Sarah Stultz: Do you have antibodies for COVID-19?

Published 8:45 pm Tuesday, April 26, 2022

Nose for News by Sarah Stultz

I read an article Tuesday by the Associated Press that looked at research completed by the Centers for Disease Control and Prevention. 

According to the article, the researchers studied blood samples from more than 200,000 Americans, looking for the virus-fighting antibodies made from COVID-19 infections — not vaccines — and found that three out of every four children in the United States have been infected with the coronavirus and more than half of all Americans had signs of previous infections. 

The research also showed a drastic increase in people with antibodies from December to February, with 34% showing signs of a previous infection in December, and that number increasing to 58% by February. 

For children alone, the numbers increased from 45% showing antibodies in December to 75% in February. 

The article stated the large increase was likely reflective of how contagious the omicron variant has been.

As I’ve written about before, our family was one that was infected with the virus, and I know a good number of people who have also tested positive in the last year. But I also know many people who — to their knowledge — have never contracted the virus.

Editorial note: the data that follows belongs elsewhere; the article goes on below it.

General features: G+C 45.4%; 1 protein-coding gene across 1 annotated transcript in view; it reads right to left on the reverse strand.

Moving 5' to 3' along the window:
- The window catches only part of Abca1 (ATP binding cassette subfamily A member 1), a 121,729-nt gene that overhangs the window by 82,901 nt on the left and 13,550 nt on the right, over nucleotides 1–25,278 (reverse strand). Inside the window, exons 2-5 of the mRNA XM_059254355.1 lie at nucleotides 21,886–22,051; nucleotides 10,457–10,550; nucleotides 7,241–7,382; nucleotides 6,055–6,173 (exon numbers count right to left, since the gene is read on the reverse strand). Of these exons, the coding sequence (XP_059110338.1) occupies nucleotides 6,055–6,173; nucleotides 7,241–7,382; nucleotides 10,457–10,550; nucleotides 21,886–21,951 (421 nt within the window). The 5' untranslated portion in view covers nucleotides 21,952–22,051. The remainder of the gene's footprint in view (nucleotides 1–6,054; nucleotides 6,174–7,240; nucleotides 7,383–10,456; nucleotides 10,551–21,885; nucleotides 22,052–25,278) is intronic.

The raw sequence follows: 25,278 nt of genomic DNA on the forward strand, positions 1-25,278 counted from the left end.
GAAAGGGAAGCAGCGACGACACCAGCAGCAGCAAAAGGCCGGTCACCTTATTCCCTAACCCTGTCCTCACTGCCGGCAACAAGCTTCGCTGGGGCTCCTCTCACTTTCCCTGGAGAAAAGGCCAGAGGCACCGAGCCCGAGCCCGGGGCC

If this research holds true, that means almost six out of 10 have antibodies, including a majority of children — a whopping three out of four children. From the sounds of it, some people probably never even knew they had the virus. 

I would be really interested to see how this nationwide data coincides with data on the local and state levels and how many of the people with antibodies were symptomatic.

I’m also curious to see how these results might affect how scientists think the virus will continue to impact our communities, nation and world in the coming months. 

I continue to be perplexed by COVID-19, as I have seen it take a grip on both healthy and sick, young and old. 

For now, I guess I will bask in all of the opportunities that are abounding again in the  area and that will continue to grow this summer. 

It will be the most regular summer we’ve seen in three years, and I can’t wait for many of my favorite Albert Lea events to return. I’m also looking forward to simply seeing more people out and about more. 

Albert Lea shines in the summer, so I encourage everyone to get out there and find this sunshine for yourself. 

I’m gearing up for a lot of community events and hope to not take these for granted.

Sarah Stultz is the managing editor of the Tribune. Her column appears every Wednesday.